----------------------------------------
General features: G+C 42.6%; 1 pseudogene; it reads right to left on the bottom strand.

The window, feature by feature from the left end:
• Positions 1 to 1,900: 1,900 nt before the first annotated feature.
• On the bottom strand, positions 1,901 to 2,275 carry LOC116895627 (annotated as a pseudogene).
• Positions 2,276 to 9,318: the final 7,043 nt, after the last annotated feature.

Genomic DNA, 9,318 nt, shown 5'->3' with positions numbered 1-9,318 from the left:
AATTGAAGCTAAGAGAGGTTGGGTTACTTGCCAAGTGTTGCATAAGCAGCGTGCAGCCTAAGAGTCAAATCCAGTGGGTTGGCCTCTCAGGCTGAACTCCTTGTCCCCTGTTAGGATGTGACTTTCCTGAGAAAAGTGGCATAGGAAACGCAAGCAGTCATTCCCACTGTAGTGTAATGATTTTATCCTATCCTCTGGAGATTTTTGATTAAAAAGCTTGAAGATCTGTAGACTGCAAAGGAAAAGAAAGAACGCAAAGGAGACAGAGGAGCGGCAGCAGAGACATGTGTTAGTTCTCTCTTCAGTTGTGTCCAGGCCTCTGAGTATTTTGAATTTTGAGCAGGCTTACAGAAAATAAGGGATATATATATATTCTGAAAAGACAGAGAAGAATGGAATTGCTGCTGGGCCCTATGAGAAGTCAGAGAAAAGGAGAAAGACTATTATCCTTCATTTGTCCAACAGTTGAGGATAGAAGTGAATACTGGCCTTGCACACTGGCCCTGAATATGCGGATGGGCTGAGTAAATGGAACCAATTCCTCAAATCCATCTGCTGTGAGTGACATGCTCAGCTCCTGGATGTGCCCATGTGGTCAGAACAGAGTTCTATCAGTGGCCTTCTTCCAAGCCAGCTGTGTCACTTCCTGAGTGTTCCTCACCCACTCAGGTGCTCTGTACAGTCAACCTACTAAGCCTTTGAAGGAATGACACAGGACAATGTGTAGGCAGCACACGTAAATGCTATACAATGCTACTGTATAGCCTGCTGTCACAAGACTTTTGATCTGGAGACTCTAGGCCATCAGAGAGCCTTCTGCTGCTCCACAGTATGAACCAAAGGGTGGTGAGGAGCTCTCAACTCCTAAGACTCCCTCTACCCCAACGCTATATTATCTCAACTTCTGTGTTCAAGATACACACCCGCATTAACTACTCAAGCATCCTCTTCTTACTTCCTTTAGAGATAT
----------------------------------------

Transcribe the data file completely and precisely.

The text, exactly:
General features: G+C 42.6%; 1 pseudogene; it reads right to left on the bottom strand.

The window, feature by feature from the left end:
• Positions 1 to 1,900: 1,900 nt before the first annotated feature.
• On the bottom strand, positions 1,901 to 2,275 carry LOC116895627 (annotated as a pseudogene).
• Positions 2,276 to 9,318: the final 7,043 nt, after the last annotated feature.

Genomic DNA, 9,318 nt, shown 5'->3' with positions numbered 1-9,318 from the left:
AATTGAAGCTAAGAGAGGTTGGGTTACTTGCCAAGTGTTGCATAAGCAGCGTGCAGCCTAAGAGTCAAATCCAGTGGGTTGGCCTCTCAGGCTGAACTCCTTGTCCCCTGTTAGGATGTGACTTTCCTGAGAAAAGTGGCATAGGAAACGCAAGCAGTCATTCCCACTGTAGTGTAATGATTTTATCCTATCCTCTGGAGATTTTTGATTAAAAAGCTTGAAGATCTGTAGACTGCAAAGGAAAAGAAAGAACGCAAAGGAGACAGAGGAGCGGCAGCAGAGACATGTGTTAGTTCTCTCTTCAGTTGTGTCCAGGCCTCTGAGTATTTTGAATTTTGAGCAGGCTTACAGAAAATAAGGGATATATATATATTCTGAAAAGACAGAGAAGAATGGAATTGCTGCTGGGCCCTATGAGAAGTCAGAGAAAAGGAGAAAGACTATTATCCTTCATTTGTCCAACAGTTGAGGATAGAAGTGAATACTGGCCTTGCACACTGGCCCTGAATATGCGGATGGGCTGAGTAAATGGAACCAATTCCTCAAATCCATCTGCTGTGAGTGACATGCTCAGCTCCTGGATGTGCCCATGTGGTCAGAACAGAGTTCTATCAGTGGCCTTCTTCCAAGCCAGCTGTGTCACTTCCTGAGTGTTCCTCACCCACTCAGGTGCTCTGTACAGTCAACCTACTAAGCCTTTGAAGGAATGACACAGGACAATGTGTAGGCAGCACACGTAAATGCTATACAATGCTACTGTATAGCCTGCTGTCACAAGACTTTTGATCTGGAGACTCTAGGCCATCAGAGAGCCTTCTGCTGCTCCACAGTATGAACCAAAGGGTGGTGAGGAGCTCTCAACTCCTAAGACTCCCTCTACCCCAACGCTATATTATCTCAACTTCTGTGTTCAAGATACACACCCGCATTAACTACTCAAGCATCCTCTTCTTACTTCCTTTAGAGATAT